14. The rich man thought that if a person who knows the world of the afterlife comes back from the dead and speaks of the suffering of the world of the afterlife and the gospel, anyone who heard it would repent. But, is that really true? Abraham said it was not true, that's what Jesus said as he told this parable.
15. As I mentioned earlier, the problem in this case is apathy, which is the opposite of love. Therefore, repentance means that a person becomes caring and loving. But if people are informed of how things are when they are dead, will they truly repent? If one is told that after you die you will go to a place of suffering, will anybody truly start caring and loving others? I don't think so.
16. As a matter of fact, the Pharisees listening to this had already believed in the world of the afterlife even though they were not told by anyone [from it]. In fact Jesus spoke this parable using reasoning around the world after death, in which the Pharisees believed. No one other than the Pharisees were believing that the place where one goes after death is divided according to people. So, because they wanted to go where the righteous people go, they wanted to go where Abraham is, they were practicing almsgiving as a religious duty. But, does love and care for others truly emerge out of such a position as theirs? No, it doesn't. Even thought they had given alms, it was only their own salvation that they thought about. Thus, they fulfilled their religious duty in order to be saved in a punctilious manner, and they did charitable deeds, however, they did not rejoice with Jesus in [the ways he delivered people], such as when a person who had been suffering with an illness for a long time was healed by Jesus, or when a person who had been possessed by evil spirits was set free by Jesus, or when a person who had been living in rebellion against God had turned to God; they had no joy. They had no concern for others. They had no love.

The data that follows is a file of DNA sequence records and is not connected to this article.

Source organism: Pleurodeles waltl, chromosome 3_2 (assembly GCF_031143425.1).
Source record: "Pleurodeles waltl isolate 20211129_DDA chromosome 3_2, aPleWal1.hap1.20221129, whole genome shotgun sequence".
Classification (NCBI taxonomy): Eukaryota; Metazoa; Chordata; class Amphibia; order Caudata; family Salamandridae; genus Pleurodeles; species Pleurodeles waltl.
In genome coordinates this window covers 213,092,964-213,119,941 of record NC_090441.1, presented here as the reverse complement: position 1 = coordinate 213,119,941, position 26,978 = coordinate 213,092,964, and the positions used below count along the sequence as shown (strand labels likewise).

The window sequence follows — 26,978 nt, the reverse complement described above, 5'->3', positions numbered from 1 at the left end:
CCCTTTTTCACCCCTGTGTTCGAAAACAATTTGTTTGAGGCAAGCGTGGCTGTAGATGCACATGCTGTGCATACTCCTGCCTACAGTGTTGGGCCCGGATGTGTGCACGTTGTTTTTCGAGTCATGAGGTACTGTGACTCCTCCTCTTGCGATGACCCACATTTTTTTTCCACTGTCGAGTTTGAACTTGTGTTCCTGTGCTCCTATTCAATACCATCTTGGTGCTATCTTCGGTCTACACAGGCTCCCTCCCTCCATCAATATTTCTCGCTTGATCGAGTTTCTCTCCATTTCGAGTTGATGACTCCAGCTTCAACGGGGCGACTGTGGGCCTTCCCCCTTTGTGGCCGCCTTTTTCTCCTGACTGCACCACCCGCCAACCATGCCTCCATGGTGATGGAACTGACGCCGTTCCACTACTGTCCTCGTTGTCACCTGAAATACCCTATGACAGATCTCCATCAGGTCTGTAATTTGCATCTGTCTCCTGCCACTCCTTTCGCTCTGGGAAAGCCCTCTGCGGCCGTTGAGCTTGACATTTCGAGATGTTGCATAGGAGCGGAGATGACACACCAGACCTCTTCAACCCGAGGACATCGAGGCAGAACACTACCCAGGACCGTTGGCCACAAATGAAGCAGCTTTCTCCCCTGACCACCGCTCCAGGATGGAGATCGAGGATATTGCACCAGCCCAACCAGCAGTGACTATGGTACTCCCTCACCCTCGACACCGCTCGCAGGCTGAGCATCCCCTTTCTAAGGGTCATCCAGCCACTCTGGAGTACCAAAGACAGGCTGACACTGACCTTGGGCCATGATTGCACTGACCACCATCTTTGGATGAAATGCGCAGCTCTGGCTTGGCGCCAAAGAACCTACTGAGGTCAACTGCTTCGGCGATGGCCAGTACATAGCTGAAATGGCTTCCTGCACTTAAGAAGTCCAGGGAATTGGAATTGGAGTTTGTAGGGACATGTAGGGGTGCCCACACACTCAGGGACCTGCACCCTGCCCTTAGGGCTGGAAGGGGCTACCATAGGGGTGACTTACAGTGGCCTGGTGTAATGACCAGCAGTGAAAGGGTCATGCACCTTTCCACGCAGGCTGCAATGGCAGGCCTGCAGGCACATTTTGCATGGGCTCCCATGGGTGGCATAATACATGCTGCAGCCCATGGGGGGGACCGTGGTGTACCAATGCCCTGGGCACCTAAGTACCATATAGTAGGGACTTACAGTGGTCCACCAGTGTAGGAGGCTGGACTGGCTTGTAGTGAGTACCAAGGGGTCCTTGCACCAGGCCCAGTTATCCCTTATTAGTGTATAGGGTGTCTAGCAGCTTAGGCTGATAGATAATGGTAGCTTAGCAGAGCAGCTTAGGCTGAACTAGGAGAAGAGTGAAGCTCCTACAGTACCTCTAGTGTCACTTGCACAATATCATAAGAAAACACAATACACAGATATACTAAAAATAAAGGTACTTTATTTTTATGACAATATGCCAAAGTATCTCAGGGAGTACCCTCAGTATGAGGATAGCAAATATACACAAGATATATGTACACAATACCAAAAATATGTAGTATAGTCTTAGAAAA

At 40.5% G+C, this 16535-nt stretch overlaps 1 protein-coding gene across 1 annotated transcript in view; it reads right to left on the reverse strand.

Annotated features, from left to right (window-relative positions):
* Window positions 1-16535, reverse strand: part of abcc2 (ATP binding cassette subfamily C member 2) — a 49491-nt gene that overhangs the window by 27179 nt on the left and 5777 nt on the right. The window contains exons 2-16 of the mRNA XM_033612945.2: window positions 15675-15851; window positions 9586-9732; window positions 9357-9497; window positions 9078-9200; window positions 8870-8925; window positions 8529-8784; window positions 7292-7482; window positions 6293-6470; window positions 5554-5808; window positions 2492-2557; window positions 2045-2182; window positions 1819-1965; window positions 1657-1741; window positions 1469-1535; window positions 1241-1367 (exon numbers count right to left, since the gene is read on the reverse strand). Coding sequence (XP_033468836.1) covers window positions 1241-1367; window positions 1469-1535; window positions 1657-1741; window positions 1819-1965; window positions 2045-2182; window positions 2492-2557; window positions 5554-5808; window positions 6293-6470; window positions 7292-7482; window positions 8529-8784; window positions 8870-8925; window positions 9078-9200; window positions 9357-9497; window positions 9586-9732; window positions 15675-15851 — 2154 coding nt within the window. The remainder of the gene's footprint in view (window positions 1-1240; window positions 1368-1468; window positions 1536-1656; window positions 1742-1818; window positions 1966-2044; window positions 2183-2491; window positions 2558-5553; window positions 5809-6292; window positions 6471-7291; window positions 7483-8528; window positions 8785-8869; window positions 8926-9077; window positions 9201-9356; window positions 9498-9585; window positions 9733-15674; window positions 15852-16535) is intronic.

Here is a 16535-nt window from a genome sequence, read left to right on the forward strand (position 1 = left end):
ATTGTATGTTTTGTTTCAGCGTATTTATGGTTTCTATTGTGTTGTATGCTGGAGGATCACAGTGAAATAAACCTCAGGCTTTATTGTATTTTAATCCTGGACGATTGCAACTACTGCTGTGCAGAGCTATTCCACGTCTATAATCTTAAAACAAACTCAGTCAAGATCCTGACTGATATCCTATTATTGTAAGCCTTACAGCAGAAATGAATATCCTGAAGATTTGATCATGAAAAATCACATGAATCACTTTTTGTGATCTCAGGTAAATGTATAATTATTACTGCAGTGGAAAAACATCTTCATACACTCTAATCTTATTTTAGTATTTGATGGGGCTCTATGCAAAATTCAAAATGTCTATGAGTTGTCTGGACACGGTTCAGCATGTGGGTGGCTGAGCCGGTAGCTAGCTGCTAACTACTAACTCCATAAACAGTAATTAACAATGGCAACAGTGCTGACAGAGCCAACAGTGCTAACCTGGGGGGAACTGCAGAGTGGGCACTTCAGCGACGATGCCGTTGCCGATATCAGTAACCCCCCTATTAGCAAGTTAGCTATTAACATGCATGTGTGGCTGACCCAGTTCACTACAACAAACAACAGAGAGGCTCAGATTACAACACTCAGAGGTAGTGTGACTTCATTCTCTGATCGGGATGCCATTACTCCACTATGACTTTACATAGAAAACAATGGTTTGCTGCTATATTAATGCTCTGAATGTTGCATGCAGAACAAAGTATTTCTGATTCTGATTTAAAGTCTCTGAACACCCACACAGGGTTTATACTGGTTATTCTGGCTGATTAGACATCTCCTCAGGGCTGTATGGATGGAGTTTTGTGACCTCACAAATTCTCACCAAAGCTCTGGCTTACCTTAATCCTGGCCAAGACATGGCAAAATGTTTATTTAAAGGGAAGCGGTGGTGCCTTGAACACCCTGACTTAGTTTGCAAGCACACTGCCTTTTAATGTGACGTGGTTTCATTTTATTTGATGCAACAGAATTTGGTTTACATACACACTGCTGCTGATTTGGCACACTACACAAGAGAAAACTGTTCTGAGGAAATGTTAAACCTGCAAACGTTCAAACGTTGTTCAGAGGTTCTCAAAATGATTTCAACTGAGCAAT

17. In this way then, caring and love for others never emerges out of a fear for the world after death or any such thing. Even if a person came back from the world after death, repentance or anything close to it would never occur because of it. Therefore, -- and we have something important here -- even this parable from Jesus that we read today must not be read as something which merely speaks of the world after death. Still less even, it must not be read as something that fans fear for the world after death because we should never expect that true repentance would come out of that. At worst what will come out of it is likely to be a selfish concern of how can we escape from post mortem suffering.
18. Abraham said, "Your brothers have Moses and the prophets. They should incline their ears to them." He says, "Don't they have the scriptures? Let them listen to the Bible." It is not a story about the world after death that the scriptures are speaking of. It is speaking of the God of love, who with great care and concern so graciously and completely is engaged with us as we live here on this earth now. Therefore, the Bible is a book that ultimately points to Jesus Christ as the very love of God.
19. The words of the Bible and Jesus Christ to whom the Bible points, indeed, lead us to true repentance. It is precisely because of the fact that we know that our existence is esteemed that we will come to esteem the existence of others. It is precisely because of the fact that we know that we are loved that we will come to take that first step of love towards our neighbors. The words of the Bible were read here today. Words we ought to hear were given. God has already begun a good work in us. God is engaged with us with great care for us even now. God loves us and the world so much that he gave Jesus Christ to us as we live in this world. This gospel, indeed, does release us from the cold prison of "apathy and indifference."